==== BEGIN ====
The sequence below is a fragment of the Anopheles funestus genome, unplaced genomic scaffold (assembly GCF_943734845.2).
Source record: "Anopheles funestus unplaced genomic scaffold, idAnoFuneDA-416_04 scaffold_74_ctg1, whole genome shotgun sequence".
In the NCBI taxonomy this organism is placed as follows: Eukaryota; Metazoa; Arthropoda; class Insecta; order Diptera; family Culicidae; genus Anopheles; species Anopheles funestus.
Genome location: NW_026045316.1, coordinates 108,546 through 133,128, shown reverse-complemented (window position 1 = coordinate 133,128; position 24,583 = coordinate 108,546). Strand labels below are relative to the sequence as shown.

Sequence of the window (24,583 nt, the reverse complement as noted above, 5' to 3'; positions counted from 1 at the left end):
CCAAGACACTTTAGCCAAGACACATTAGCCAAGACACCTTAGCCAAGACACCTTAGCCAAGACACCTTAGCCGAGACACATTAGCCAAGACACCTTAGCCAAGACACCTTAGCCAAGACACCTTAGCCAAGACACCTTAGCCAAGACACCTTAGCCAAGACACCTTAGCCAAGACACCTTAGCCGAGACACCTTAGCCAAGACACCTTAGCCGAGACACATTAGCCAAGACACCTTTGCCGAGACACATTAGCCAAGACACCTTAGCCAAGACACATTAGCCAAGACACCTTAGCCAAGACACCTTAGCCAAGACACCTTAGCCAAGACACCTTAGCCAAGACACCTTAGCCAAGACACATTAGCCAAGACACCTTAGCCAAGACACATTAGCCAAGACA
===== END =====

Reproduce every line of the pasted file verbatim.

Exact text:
The sequence below is a fragment of the Anopheles funestus genome, unplaced genomic scaffold (assembly GCF_943734845.2).
Source record: "Anopheles funestus unplaced genomic scaffold, idAnoFuneDA-416_04 scaffold_74_ctg1, whole genome shotgun sequence".
In the NCBI taxonomy this organism is placed as follows: Eukaryota; Metazoa; Arthropoda; class Insecta; order Diptera; family Culicidae; genus Anopheles; species Anopheles funestus.
Genome location: NW_026045316.1, coordinates 108,546 through 133,128, shown reverse-complemented (window position 1 = coordinate 133,128; position 24,583 = coordinate 108,546). Strand labels below are relative to the sequence as shown.

Sequence of the window (24,583 nt, the reverse complement as noted above, 5' to 3'; positions counted from 1 at the left end):
CCAAGACACTTTAGCCAAGACACATTAGCCAAGACACCTTAGCCAAGACACCTTAGCCAAGACACCTTAGCCGAGACACATTAGCCAAGACACCTTAGCCAAGACACCTTAGCCAAGACACCTTAGCCAAGACACCTTAGCCAAGACACCTTAGCCAAGACACCTTAGCCAAGACACCTTAGCCGAGACACCTTAGCCAAGACACCTTAGCCGAGACACATTAGCCAAGACACCTTTGCCGAGACACATTAGCCAAGACACCTTAGCCAAGACACATTAGCCAAGACACCTTAGCCAAGACACCTTAGCCAAGACACCTTAGCCAAGACACCTTAGCCAAGACACCTTAGCCAAGACACATTAGCCAAGACACCTTAGCCAAGACACATTAGCCAAGACA